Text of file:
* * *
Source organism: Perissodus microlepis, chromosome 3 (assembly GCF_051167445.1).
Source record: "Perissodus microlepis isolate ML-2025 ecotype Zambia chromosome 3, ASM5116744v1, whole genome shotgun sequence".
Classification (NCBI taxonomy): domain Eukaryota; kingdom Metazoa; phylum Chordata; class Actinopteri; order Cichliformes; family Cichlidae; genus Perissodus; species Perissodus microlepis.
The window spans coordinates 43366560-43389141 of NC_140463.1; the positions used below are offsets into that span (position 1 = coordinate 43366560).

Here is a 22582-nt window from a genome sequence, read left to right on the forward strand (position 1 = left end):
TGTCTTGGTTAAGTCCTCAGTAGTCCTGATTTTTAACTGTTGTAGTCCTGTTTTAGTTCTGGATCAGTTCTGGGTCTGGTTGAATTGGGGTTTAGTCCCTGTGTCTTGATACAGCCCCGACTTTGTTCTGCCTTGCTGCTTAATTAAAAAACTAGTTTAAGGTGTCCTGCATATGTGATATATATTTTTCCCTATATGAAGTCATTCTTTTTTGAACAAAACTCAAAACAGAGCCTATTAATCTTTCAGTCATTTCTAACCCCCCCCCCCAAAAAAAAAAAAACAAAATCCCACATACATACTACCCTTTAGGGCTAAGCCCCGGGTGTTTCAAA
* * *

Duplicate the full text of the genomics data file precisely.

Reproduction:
Source organism: Perissodus microlepis, chromosome 3 (assembly GCF_051167445.1).
Source record: "Perissodus microlepis isolate ML-2025 ecotype Zambia chromosome 3, ASM5116744v1, whole genome shotgun sequence".
Classification (NCBI taxonomy): domain Eukaryota; kingdom Metazoa; phylum Chordata; class Actinopteri; order Cichliformes; family Cichlidae; genus Perissodus; species Perissodus microlepis.
The window spans coordinates 43366560-43389141 of NC_140463.1; the positions used below are offsets into that span (position 1 = coordinate 43366560).

Here is a 22582-nt window from a genome sequence, read left to right on the forward strand (position 1 = left end):
TGTCTTGGTTAAGTCCTCAGTAGTCCTGATTTTTAACTGTTGTAGTCCTGTTTTAGTTCTGGATCAGTTCTGGGTCTGGTTGAATTGGGGTTTAGTCCCTGTGTCTTGATACAGCCCCGACTTTGTTCTGCCTTGCTGCTTAATTAAAAAACTAGTTTAAGGTGTCCTGCATATGTGATATATATTTTTCCCTATATGAAGTCATTCTTTTTTGAACAAAACTCAAAACAGAGCCTATTAATCTTTCAGTCATTTCTAACCCCCCCCCCCAAAAAAAAAAAAACAAAATCCCACATACATACTACCCTTTAGGGCTAAGCCCCGGGTGTTTCAAA